I wonder if psychiatrists have a name for the mental condition whose victims are powerless to resist watching a favorite film when it comes on the TV movie channel. If there is such a recognized affliction, I have succumbed to it.
I lead a very busy life, with enormous time pressures on my schedule. I serve on eight different community organizations, and my phone rings incessantly with calls from the White House, the Heritage Foundation, the Pentagon, one or two United Nations committees and the Dr. Phil and Jerry Springer shows. I have almost no time to call my own, but I don’t complain, because of the satisfaction I derive from serving humankind as a beacon of wisdom and learning.
Despite the need to ration my time like John D. Rockefeller handing out dimes to beggars, I am infected with an inability to switch off the TV set when I accidentally run across an old movie that captured my attention and love years ago, even as far back as the Spanish-American War when the film industry was just getting on its feet.
Three days ago I was about to leave my home to catch a plane for Singapore and a conference on the meaning of the expression “tsong ruk fui” in newly-discovered Buddhist writings from the 5th Century B.C. As the taxi outside my door tooted its horn at me, I noticed that my local movie channel was broadcasting “The Godfather” for the next four hours.
I have watched “The Godfather” roughly 75 times in the past 40 years. I have memorized most of the dialogue, including Marlon Brando’s most galvanizing grunts. The movie has no surprises for me. And yet I can’t turn it off, once it appears on my TV screen.
Once again my God-given volition vanished, and I sank helplessly into my easy chair until the movie finished. I got up only to toss another packet of extra-butter popcorn into my microwave. Soon my airport taxi drove off without me, and I realized that I will surely be kicked off the invitation list for all future Buddhist scripture conferences. But I don’t care. “The Godfather” must be obeyed.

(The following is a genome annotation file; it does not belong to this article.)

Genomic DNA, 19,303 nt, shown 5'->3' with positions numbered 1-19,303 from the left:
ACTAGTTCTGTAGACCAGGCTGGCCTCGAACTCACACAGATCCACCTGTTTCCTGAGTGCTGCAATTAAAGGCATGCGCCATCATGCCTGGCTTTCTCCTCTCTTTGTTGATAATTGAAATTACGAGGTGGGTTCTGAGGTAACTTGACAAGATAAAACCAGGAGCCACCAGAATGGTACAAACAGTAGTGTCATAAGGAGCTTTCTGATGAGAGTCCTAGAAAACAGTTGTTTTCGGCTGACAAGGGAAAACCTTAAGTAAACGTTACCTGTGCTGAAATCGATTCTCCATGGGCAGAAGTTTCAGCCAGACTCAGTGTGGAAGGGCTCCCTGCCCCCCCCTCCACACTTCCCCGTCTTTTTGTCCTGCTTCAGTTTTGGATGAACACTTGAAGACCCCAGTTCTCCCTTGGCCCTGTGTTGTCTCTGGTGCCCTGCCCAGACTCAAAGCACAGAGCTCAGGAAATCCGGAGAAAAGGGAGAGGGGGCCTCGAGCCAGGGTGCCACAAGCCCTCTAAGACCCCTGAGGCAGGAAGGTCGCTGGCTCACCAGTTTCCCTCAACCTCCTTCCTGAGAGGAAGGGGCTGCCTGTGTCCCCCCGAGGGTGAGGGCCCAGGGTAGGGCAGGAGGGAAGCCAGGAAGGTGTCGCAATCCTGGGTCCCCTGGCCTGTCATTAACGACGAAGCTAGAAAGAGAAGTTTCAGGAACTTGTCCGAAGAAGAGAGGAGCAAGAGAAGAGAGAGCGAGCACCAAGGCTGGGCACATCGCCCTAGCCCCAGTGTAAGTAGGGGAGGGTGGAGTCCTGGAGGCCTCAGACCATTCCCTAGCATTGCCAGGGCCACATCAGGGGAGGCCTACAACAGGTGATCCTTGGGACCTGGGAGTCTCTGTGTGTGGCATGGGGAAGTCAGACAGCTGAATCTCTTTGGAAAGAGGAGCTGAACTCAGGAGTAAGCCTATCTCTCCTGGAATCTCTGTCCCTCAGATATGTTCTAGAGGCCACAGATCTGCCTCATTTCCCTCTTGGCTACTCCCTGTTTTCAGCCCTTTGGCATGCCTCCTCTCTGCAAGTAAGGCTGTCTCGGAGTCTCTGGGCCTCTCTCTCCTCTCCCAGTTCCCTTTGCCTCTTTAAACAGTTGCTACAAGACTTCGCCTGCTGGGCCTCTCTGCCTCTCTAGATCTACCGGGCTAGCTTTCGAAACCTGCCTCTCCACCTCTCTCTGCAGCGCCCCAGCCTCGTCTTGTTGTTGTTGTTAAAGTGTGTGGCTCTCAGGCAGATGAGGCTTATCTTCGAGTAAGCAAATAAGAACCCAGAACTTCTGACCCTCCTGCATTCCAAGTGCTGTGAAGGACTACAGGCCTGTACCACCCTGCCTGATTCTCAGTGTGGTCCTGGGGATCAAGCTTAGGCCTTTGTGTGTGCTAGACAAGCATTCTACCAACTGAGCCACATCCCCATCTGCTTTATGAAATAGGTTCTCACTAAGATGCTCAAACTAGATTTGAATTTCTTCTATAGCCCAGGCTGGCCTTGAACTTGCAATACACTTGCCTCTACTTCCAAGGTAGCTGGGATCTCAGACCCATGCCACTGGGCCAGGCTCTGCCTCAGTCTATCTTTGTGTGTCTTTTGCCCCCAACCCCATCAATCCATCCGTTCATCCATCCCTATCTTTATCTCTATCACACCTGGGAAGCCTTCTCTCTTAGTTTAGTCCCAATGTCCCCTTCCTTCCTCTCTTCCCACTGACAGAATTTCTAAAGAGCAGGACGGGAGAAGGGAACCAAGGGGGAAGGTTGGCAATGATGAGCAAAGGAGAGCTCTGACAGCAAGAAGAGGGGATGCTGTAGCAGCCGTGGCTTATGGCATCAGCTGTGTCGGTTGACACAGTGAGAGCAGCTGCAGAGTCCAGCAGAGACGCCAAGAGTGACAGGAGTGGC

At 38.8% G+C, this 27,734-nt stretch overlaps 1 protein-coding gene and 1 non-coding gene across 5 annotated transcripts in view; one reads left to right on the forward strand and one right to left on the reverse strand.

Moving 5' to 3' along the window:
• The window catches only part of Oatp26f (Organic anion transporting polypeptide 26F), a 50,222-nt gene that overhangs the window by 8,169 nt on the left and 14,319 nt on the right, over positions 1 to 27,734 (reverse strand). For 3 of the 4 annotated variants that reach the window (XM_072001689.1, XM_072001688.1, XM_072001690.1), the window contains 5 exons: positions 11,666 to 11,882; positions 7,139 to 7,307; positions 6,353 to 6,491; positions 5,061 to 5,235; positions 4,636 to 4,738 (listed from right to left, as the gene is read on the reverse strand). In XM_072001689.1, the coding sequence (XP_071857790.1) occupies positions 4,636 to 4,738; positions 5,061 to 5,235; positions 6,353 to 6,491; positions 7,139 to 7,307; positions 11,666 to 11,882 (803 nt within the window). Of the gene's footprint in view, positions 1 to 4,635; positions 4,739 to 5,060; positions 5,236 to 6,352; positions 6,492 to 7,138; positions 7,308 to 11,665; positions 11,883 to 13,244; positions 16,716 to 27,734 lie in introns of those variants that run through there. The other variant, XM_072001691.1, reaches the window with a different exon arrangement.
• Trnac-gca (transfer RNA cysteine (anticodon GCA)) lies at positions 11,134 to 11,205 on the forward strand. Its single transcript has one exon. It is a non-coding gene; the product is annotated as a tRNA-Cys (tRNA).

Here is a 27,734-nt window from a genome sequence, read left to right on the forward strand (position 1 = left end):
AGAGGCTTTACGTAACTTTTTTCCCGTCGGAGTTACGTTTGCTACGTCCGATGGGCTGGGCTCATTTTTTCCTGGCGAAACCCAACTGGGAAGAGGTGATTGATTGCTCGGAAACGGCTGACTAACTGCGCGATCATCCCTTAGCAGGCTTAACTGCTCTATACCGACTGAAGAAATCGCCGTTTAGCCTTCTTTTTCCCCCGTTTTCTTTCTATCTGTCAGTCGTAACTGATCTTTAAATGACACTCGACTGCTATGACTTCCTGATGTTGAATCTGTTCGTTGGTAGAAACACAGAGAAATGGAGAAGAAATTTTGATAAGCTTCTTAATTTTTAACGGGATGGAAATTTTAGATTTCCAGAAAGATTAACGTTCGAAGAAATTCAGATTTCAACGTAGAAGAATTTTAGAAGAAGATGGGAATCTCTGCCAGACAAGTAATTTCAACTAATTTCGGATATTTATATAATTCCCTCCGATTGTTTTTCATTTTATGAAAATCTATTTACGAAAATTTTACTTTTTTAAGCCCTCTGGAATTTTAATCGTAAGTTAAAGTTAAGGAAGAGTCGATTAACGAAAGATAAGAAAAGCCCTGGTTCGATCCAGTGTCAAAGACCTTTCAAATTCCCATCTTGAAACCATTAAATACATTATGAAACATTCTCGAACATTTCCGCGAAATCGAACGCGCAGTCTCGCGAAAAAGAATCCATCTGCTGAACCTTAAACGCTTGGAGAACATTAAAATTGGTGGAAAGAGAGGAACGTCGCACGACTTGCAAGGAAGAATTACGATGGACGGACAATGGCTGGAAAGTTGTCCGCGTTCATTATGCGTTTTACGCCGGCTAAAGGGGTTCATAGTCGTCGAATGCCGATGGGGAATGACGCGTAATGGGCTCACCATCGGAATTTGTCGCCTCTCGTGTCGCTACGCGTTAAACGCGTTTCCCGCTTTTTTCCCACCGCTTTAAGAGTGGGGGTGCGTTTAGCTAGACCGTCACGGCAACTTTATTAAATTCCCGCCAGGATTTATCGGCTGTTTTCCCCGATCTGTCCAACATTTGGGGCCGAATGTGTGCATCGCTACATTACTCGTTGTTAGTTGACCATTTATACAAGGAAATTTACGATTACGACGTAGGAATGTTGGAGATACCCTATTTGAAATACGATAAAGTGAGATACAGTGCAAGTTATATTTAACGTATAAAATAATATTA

This morning, a similar attack on my sensibilities occurred. I was all set to scrub some stains off my living room carpet, to prepare for my hosting a gathering of fellow grammar Nazis who meet once a month to plan peaceful, yet forceful, vigilante assaults on writers, TV news readers and political figures who abuse the English language.
As I prepared to mix a bucket of hot water with Oxycontin – oops, Oxyclean – I glanced at my TV set. There on the movie channel was the beginning of “The Red Dragon,” based on the chilling novel by Thomas Harris, and starring the brilliant Anthony Hopkins as the demented Dr. Hannibal “The Cannibal” Lecter. Once again I was mesmerized and stripped of my willpower.
Need I tell you the rest? My carpet stains were forgotten, as were several other important items on my to-do list. Tonight as I write this I am filled with self-loathing, wondering what I must do to outwit my obsession to watch beloved old movies.
I have become afraid to turn on my TV set, for fear of encountering re-runs of “My Fair Lady,” “The Music Man” or “Young Frankenstein” at the very moment that I receive a conference phone call from the White House situation room. If I were given a reserved seat on the last rocket to heaven and had only 20 minutes to boarding time just as a re-run of ”Heaven Can Wait” came on the movie channel, I’m not sure what my decision would be.
I live in hope that someone will form a self-help therapy organization, perhaps titled “Film Freaks Anonymous,” that can help weak-willed persons like me to overcome our addiction. Or perhaps there really aren’t that many fellow sufferers out there, whose self-control vanishes at the sound and sight of the MGM lion announcing the start of another immortal 1954 Oscar-winning blockbuster.
After all, most Americans are not addicts. Because our ideal citizen is a Presbyterian Rotarian, I’m certain all will be well.
(Full disclosure: The stuff I wrote in the second paragraph, above, is pure fiction. I am actually a near-recluse living in obscure contentment on the fringes of society. I just thought I’d jazz up this column in an innocent attempt to keep you reading. Please forgive me if my fraudulence caused you to look for my name on the recent list of Nobel Prize recipients.)